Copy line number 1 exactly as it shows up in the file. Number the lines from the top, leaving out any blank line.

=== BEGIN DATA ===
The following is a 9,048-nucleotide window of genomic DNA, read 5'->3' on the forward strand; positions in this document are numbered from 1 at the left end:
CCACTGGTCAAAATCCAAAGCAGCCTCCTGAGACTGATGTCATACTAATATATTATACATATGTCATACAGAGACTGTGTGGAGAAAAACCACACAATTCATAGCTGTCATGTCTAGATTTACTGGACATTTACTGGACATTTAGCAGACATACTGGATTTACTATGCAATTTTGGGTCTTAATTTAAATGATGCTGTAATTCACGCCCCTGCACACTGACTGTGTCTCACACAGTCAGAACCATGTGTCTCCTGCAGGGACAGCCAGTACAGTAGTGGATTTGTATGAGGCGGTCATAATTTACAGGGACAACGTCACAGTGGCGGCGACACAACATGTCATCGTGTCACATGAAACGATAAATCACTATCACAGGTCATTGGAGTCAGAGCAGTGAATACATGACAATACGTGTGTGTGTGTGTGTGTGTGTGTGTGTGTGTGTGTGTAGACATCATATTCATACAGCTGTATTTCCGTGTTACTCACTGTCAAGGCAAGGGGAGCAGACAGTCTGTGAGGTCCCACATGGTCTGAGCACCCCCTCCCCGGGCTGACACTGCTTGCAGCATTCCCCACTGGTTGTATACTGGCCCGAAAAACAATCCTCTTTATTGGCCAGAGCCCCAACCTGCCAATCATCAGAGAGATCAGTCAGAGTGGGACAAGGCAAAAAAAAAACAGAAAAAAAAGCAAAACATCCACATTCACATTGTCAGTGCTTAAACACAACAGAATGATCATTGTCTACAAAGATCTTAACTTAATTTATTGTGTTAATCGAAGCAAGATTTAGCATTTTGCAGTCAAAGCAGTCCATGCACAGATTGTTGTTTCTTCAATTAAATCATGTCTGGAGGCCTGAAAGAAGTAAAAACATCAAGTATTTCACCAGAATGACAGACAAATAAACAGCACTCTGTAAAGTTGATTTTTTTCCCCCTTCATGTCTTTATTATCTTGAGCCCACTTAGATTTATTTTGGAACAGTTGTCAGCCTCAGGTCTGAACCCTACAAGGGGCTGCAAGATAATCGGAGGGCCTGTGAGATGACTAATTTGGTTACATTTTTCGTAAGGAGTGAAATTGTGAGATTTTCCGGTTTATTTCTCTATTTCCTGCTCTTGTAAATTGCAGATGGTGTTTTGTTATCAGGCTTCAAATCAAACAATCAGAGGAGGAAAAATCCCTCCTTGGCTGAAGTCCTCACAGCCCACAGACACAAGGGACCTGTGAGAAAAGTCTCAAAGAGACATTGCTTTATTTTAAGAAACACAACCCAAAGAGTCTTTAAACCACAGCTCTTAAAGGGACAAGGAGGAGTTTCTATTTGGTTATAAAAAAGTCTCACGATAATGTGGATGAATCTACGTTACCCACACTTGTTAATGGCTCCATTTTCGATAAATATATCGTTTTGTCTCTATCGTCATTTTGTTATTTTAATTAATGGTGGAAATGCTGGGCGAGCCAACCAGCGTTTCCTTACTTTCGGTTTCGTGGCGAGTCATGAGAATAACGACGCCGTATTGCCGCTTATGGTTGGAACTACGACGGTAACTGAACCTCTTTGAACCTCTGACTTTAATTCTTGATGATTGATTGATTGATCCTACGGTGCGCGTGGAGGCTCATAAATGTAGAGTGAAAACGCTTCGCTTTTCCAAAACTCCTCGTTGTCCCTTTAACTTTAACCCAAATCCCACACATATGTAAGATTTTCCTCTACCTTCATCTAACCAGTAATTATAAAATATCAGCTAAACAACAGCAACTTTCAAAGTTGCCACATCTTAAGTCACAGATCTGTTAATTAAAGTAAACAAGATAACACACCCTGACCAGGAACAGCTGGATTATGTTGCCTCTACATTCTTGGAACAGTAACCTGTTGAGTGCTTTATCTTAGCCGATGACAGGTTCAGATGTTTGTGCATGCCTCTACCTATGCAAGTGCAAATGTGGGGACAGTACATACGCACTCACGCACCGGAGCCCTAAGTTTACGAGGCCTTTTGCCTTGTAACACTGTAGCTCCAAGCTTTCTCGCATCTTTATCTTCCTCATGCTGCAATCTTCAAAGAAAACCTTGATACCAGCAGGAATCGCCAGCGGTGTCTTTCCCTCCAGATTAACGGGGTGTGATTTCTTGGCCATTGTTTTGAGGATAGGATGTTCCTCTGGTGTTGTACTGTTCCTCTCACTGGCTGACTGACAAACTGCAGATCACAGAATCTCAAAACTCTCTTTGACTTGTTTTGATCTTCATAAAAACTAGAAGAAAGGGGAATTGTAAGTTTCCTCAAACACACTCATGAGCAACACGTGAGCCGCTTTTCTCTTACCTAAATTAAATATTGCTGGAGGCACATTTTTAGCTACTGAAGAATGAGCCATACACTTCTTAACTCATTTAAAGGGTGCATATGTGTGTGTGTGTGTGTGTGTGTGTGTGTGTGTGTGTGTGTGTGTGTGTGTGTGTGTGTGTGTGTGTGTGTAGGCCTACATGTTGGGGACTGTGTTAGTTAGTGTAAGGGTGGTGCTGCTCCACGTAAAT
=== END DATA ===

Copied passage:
The following is a 9,048-nucleotide window of genomic DNA, read 5'->3' on the forward strand; positions in this document are numbered from 1 at the left end: